Do you know anything about … witches?
Argento’s Suspiria remains one of the most enduring classics of the Italian giallo genre, and has been a cult favourite ever since its initial release back in 1977. For the uninitiated, giallo is a sub-genre of horror, best described as being akin to a spaghetti western (with dubbing and all) transported into the blood-soaked realm of schlock B-movie grind house fare, via Eurotrash, pure cinema and high art.
Suspiria follows promising young American ballerina Suzy Banyon (played by Jessica Harper) who has travelled to Germany to study at ‚Äúthe celebrated academy of Freiburg‚ÄĚ. All is not as it seems at the Academy, where students are being murdered one by one. Fear and calamity ensues, as the intrepid, if naive, Suzy investigates and picks her way through a thorny path of sinister and bizarre characters and events. What is going on at the dance academy? Who is murdering these girls? Is it…witches?
Everything you need to know about Argento‚Äôs giallo can be gleaned from the film’s breathless, exhilarating opening (just look at the way those airport sliding doors zoom open like the Gates of Hades themselves). Suzy arrives at the academy amidst a deafening and violent storm accompanied by Goblin‚Äôs blistering and thrilling score (of which more later), just as one of the Academy‚Äôs dancers is found brutally murdered – inauspicious to say the least.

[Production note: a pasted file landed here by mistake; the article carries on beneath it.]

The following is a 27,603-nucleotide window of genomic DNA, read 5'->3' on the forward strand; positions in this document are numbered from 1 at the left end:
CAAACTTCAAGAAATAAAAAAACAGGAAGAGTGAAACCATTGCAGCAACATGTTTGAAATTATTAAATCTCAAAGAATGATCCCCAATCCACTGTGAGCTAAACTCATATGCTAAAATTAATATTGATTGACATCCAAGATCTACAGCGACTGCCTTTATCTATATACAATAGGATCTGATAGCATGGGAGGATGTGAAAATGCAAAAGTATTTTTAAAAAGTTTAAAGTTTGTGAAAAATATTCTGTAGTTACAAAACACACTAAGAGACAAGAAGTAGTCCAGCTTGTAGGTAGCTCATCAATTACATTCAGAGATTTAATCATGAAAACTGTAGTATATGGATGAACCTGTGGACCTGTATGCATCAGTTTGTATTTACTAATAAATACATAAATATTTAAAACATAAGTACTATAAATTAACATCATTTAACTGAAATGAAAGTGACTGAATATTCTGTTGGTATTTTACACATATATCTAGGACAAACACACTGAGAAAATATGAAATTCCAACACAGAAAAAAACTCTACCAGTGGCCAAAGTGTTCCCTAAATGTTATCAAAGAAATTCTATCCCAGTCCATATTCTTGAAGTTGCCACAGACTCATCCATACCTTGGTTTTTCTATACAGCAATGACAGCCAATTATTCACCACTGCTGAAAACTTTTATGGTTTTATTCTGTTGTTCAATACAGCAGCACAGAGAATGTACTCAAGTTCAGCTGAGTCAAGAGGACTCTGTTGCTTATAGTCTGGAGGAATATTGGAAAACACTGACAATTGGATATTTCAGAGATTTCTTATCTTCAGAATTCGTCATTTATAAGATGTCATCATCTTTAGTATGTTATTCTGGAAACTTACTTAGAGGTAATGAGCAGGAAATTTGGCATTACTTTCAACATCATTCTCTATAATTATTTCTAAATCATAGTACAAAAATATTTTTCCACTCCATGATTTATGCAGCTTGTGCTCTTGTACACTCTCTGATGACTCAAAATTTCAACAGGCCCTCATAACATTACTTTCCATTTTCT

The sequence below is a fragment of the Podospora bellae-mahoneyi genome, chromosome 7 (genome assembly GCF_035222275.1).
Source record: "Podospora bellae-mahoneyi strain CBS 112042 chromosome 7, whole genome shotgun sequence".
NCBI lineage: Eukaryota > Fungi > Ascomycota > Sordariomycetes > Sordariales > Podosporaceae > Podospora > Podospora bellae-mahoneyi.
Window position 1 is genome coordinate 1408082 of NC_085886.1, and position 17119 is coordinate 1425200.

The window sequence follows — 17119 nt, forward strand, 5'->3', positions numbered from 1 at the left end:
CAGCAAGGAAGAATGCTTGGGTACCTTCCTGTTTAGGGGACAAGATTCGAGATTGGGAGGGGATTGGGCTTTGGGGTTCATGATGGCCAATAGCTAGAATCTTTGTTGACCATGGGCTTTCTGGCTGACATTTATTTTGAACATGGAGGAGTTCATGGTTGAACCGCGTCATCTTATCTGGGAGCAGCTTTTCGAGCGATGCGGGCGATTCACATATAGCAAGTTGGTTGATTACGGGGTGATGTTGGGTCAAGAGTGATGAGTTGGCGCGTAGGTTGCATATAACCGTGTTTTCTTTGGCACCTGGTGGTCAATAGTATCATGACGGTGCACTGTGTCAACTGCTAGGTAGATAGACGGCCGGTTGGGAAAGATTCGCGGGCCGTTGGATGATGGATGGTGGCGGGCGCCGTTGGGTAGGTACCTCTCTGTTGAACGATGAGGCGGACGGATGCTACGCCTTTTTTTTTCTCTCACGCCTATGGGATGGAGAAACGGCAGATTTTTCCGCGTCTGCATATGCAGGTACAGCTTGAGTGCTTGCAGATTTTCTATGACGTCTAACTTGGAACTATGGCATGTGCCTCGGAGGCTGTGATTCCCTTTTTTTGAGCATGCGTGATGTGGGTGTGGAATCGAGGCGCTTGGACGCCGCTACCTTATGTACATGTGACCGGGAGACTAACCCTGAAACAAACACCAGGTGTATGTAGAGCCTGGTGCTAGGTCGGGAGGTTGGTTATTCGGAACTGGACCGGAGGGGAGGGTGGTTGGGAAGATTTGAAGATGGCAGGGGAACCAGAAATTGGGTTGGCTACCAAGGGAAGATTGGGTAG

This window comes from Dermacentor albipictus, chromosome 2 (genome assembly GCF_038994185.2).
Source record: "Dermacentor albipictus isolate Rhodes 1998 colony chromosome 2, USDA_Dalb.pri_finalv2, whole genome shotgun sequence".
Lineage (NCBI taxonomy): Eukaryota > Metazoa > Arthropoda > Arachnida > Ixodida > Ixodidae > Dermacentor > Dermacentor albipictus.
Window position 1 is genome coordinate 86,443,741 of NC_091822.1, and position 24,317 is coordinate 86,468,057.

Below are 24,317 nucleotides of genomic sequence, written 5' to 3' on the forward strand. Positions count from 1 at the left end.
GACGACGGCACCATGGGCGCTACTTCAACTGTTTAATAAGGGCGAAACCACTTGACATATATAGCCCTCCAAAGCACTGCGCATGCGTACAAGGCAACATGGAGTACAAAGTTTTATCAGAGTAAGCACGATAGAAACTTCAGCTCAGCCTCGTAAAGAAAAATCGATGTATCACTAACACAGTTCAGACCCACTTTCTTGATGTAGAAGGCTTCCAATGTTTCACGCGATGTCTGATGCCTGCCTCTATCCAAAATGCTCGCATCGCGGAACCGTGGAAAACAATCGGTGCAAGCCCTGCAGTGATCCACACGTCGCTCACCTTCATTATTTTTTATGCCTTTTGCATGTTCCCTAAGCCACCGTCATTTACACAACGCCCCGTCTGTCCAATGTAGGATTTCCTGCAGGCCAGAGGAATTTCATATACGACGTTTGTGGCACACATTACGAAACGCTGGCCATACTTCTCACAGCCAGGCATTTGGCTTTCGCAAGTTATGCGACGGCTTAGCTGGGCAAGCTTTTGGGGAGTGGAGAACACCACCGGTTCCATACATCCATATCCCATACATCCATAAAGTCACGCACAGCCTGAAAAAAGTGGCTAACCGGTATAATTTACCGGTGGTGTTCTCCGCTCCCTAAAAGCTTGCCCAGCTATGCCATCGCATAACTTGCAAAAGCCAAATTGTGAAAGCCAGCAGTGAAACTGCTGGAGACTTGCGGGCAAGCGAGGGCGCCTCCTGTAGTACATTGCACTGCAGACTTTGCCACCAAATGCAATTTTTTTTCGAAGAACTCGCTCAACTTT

And, mein Gott, what horrors await Suzy! Everything goes wrong for her: the grumpy German cab-driver cannot understand her; no one seems to recognise her name when she appears at the dance academy; her classmates are bitchy and obnoxious, treating her with distrust and disdain; in her first dance lesson she is forced to dance into unconsciousness, apparently triggering a series of Biblical events which take place within the Academy‚Äôs walls; more murders take place‚Ä¶.
And not forgetting the strange, chocolate-box, through-the-looking-glass world of the Academy itself, with its stern headmistress and mysterious staff. The only men at the academy are emasculated into subservience to these nymph-like ballet dancers: the velvet-suited helper-monkey of a child called Albert who is mute; an oversized, mongoloid Hungarian butler with false teeth who doesn‚Äôt understand English; then there‚Äôs Dennis the blind pianist whose playing is constantly undermined and unheard by the recorded music that is always playing when he does. The Academy‚Äôs manager is a curt, dry, matronly type with a mouth-breathing problem (Suspiria is Latin for sighs, you see).
Everything Suzy encounters is bizarre and unearthly. The plot ultimately unfolds to involve a witches‚Äô coven, a conspiracy and the undead. I won’t dwell on the plot too much here. Firstly, it is a unique feature of the giallo genre that the plot is inconsequential and baffling, and Suspiria is no exception to this, even if it is not exactly a textbook example of the genre. Secondly, the inventive, gory and statistically improbable murders that follow Suzy‚Äôs arrival in Germany are best left to be discovered for yourself. I must reveal, though, the unusually up-close-and-personal view of the murders Argento gives us ‚Äď not least because those are his leather-gloved hands doing the throttling. Oh, yes. Reader, I‚Äôve seen a lot of bizarro deaths and murders in my time, but the most far-out happen in Dario Argento‚Äôs Suspiria.